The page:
Babies are a cause for celebration. But a new child also requires some careful financial planning by the parents.Indeed, that little bundle of joy comes with some pretty big financial expenses.
The average cost of raising a child born in 2015 to age 18 for a middle-income family in the U.S. is roughly $233,610, or $284,570 when adjusted for inflation, according to the most recent data available from the U.S. Department of Agriculture. That figure does not include the cost of a college education.1 With inflation, that number translates to roughly $299,000 in 2022.
To provide for your growing family, you must take steps to get your financial house in order. The financial checklist for new parents includes:
- Reworking your budget.
- Estimating childcare costs.
- Adding your baby to your health insurance.
- Considering life insurance.
- Getting your estate planning documents in order.
- Prioritizing your retirement savings.
Rework your budget
For starters, you’ll need to budget for basic needs. (Related: How to create a family budget)
According to Babycenter.com's calculator, you can expect to spend roughly $15,775 during your baby’s first year. That includes the cost of childcare, diapers, food, healthcare, college savings, and gear such as strollers and cribs.
And, if you plan to continue date night with your spouse (highly advised for parents), you should factor in babysitting expenses, which average roughly $20 per hour for one child, and $23 for two children, according to Parents magazine.
Estimate childcare costs
Perhaps the biggest potential cost of raising babies and kids, however, is childcare — especially if both parents plan to continue working full-time.
Costs vary dramatically based on geography and whether you opt for a lower cost day care center, or live-in nanny.
Overall, the average child care cost for one child in 2021 was $694 per week for a nanny, $226 per week for a child care or day care center, and $221 per week for a family care center (up from $177 per week.2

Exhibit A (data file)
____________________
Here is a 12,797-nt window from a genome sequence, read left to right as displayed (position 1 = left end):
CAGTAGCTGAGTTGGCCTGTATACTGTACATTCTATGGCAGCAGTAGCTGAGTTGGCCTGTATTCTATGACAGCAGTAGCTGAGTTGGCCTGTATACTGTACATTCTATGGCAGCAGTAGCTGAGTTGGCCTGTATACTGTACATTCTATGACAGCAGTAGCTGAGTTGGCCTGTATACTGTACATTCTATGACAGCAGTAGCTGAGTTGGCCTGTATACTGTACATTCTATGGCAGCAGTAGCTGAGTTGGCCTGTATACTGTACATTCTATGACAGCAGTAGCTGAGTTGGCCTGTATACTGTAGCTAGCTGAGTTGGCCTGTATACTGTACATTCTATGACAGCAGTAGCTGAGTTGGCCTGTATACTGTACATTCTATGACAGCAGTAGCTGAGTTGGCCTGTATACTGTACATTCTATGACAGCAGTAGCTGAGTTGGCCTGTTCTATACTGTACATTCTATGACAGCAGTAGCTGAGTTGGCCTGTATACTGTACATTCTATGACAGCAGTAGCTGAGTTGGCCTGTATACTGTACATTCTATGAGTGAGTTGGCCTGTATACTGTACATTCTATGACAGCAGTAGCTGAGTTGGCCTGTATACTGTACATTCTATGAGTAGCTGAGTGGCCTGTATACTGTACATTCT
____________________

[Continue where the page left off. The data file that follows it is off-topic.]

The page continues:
You’ll eliminate that expense if one of you quits your job to stay home with the baby, of course, but you’ll lose a second income. There is also the financial impact of forgone promotions to consider, which may impact your future salary if you return to work in a few years, plus the opportunity cost of temporarily sidelining your retirement contributions.
As you do the math to determine what works for your family, keep in mind that plans are subject to change. Many new parents who expected to stay home with the baby decide they’d be happiest returning to work — and vice versa. Financial planning gives you the tools to stay flexible.
Once the baby arrives, you will also need to add him or her to your family’s health insurance policy promptly.
Many plans require new parents to do so within 30 days or risk the loss of certain benefits until the next open enrollment period. Contact your insurance provider to find out what their terms are and get any enrollment forms you may need.
The average annual family premium for employer-sponsored health insurance in 2022 was $22,463 with workers on average contributing $6,106, according to the KFF Employer Health Benefits Survey.3
If you and your spouse are offered health insurance coverage through your employers, crunch the numbers to determine which offers the better benefits.
You’ve got a dependent now. Life insurance is a must for many new parents, said Paul Bennett, a financial planner in Great Falls, Va., in an interview.
Such coverage helps ensure that your spouse and children will be able to maintain their standard of living should you die.
How much coverage and what kind of policy you need depends on your family’s monthly expenses, net worth, and income. Some financial planners, however, suggest seven to 10 times your annual income as an appropriate starting point. (Life Insurance Calculator)
Life insurance comes in three basic varieties: term, whole life, and universal.